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Stockholm sculptor Stanton Sears turns trees inside out in new Abode Gallery show

Stockholm sculptor Stanton Sears carves branches and trunks into forms that evoke fabric, muscles or rivers. Photo courtesy of Stanton Sears1 / 2
Stockholm sculptor Stanton Sears carves branches and trunks into forms that evoke fabric, muscles or rivers. Photo courtesy of Stanton Sears2 / 2

STOCKHOLM, Wis. — "What's inside a tree isn't always what you'd expect," says sculptor and Macalester College professor, Stanton Sears. His new exhibit of wood-based sculpture, "Inside+Outside," opens Friday, May 12, at Abode Gallery in Stockholm.

Sears, who typically works in large-scale metal sculpture, is exploring the textures and forms that appear when the bark is peeled away. As he carves, paints and sculpts tree branches and trunks, he creates forms and textures that aren't usually associated with wood.

"Some of the shapes are fibrous, like crochet," Sears said. "Some look like human muscles, some look like a map of a river as it pulls in and opens up."

He admits that it's hard to explain. To the onlooker, though, the pieces are strikingly beautiful, evoking a sense of wonder and mystery.

"Inside+Outside" will be on view at Abode Gallery through June 30, with an opening reception 4:30-6:30 p.m. Friday, May 12.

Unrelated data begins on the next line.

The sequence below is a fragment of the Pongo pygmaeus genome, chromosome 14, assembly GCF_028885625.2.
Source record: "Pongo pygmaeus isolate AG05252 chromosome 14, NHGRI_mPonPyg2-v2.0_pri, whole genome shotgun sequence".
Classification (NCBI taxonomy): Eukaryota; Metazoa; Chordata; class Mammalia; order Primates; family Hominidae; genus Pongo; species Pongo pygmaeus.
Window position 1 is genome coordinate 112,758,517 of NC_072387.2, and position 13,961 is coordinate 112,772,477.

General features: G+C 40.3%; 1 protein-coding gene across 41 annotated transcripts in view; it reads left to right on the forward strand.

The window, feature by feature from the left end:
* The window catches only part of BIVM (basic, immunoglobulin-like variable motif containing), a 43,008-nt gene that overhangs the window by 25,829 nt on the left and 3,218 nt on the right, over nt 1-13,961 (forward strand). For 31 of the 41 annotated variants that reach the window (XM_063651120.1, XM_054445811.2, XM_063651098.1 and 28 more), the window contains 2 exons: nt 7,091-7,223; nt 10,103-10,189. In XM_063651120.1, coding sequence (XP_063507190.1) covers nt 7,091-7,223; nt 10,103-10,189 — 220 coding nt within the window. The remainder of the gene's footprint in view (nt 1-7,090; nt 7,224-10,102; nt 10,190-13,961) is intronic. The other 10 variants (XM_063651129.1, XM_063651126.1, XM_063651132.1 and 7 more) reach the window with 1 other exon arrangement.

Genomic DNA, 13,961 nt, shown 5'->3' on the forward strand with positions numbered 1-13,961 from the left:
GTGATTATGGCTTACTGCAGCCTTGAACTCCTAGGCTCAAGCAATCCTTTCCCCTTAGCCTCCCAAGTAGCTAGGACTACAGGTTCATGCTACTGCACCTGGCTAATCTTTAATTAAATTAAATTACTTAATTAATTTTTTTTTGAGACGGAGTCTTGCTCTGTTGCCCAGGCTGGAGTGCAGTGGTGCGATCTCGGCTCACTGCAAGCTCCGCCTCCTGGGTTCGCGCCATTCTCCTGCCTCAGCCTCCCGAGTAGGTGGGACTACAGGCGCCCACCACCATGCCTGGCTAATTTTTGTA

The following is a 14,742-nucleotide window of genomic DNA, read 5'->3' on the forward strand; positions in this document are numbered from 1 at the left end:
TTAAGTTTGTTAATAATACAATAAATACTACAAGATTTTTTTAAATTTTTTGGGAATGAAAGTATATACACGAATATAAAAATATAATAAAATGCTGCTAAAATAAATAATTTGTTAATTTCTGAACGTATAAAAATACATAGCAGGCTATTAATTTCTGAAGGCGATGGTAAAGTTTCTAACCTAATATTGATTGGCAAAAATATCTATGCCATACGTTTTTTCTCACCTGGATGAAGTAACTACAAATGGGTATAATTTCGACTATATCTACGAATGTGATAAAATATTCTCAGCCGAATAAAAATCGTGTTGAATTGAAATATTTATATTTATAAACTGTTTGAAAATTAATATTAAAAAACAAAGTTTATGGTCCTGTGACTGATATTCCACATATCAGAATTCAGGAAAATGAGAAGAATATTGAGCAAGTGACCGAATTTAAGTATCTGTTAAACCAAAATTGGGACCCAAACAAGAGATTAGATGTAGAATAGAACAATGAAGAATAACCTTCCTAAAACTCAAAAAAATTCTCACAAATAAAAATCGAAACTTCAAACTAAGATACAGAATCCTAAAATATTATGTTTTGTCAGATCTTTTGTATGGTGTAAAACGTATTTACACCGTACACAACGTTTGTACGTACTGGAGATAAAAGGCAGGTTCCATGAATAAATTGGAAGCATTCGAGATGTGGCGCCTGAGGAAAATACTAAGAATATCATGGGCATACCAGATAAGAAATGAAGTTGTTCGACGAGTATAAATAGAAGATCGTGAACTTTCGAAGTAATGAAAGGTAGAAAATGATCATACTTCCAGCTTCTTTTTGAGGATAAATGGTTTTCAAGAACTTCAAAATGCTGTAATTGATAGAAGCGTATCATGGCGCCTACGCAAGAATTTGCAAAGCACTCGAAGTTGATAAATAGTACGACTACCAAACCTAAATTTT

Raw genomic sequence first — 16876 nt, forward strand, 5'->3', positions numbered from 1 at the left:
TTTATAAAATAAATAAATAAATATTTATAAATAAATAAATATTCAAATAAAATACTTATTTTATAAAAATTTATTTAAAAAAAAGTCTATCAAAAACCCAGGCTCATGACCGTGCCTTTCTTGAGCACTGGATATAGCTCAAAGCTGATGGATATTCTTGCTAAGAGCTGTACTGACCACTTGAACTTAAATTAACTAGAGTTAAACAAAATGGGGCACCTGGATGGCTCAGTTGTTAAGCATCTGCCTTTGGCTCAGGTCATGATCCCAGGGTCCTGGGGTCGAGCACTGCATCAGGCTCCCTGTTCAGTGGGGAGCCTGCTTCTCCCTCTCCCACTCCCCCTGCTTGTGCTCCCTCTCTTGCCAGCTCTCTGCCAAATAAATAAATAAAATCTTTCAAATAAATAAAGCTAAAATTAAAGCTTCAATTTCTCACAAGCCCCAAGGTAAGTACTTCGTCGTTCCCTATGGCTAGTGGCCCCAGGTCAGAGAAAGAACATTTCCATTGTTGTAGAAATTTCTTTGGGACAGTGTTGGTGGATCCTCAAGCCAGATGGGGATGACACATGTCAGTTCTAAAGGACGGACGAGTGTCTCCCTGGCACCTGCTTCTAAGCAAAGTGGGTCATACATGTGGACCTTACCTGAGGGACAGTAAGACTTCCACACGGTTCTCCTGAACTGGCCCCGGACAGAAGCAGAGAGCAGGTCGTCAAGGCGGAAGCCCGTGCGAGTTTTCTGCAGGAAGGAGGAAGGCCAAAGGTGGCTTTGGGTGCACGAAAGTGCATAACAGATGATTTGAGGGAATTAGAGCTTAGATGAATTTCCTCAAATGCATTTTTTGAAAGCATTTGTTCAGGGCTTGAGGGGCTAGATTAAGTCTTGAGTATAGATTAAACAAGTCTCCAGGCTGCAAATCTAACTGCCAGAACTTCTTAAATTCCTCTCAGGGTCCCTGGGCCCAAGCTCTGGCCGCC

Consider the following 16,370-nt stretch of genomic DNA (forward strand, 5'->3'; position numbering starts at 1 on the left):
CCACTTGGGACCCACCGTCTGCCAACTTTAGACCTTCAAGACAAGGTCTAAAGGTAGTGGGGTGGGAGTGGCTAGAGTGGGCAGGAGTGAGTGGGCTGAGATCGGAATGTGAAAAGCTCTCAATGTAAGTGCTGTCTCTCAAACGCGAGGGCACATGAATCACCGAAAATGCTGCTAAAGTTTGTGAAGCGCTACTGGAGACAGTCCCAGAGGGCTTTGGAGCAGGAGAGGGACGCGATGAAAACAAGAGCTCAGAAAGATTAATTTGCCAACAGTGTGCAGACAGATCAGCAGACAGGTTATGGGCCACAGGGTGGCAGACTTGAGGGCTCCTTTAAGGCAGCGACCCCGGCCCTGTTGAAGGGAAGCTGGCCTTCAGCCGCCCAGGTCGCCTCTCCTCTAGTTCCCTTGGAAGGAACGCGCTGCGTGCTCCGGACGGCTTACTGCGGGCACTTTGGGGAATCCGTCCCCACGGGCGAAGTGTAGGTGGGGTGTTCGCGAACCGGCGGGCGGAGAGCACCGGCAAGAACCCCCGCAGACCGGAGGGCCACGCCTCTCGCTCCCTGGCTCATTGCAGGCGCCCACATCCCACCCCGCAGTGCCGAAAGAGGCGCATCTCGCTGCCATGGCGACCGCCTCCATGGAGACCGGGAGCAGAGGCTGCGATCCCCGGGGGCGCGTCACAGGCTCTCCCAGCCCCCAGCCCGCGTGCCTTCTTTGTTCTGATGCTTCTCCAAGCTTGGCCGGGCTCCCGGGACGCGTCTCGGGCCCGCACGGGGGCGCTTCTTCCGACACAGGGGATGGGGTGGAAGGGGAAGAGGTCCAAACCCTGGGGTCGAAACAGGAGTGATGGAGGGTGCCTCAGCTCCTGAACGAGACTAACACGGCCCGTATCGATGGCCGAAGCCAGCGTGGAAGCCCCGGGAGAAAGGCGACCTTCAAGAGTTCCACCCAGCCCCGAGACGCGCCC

Abode Gallery owner and curator Alan Nugent has long been an admirer of Sears's metal sculptures, and he's delighted that this new work is of a scale that can be viewed in a gallery.

"This is a chance to experience Stan's sense of design and level of detail on a scale that makes sense in our everyday world," Nugent said. "We're honored to be the first gallery to present this new work."

Sears works with standing trees as well. He carves forms into trees that have died, or trees that are scheduled to be cut down, such as the many ash trees infested with the emerald ash borer.

"You can make a thing of beauty from a standing dead tree," he says, using the same techniques as in his work with branches. Homeowners commission him to create works of art in their yards.

"No bears or Victorian ladies, though," he added. "That's not my thing."

Sears' show is the first of three solo gallery shows at Abode this year. The next two artists are Pepin photographer Midge Bolt, opening July 7, and photographer/painter Joseph Messicci, opening Sept. 8.

Opening wine-and-cheese receptions for each artist, from 4:30-6:30 p.m. are free and open to the public. The receptions will take place during the monthly "Stockholm Stroll," a series of village-wide open house events in Stockholm featuring artist demonstrations, wine and food tastings, music and merchandise specials.

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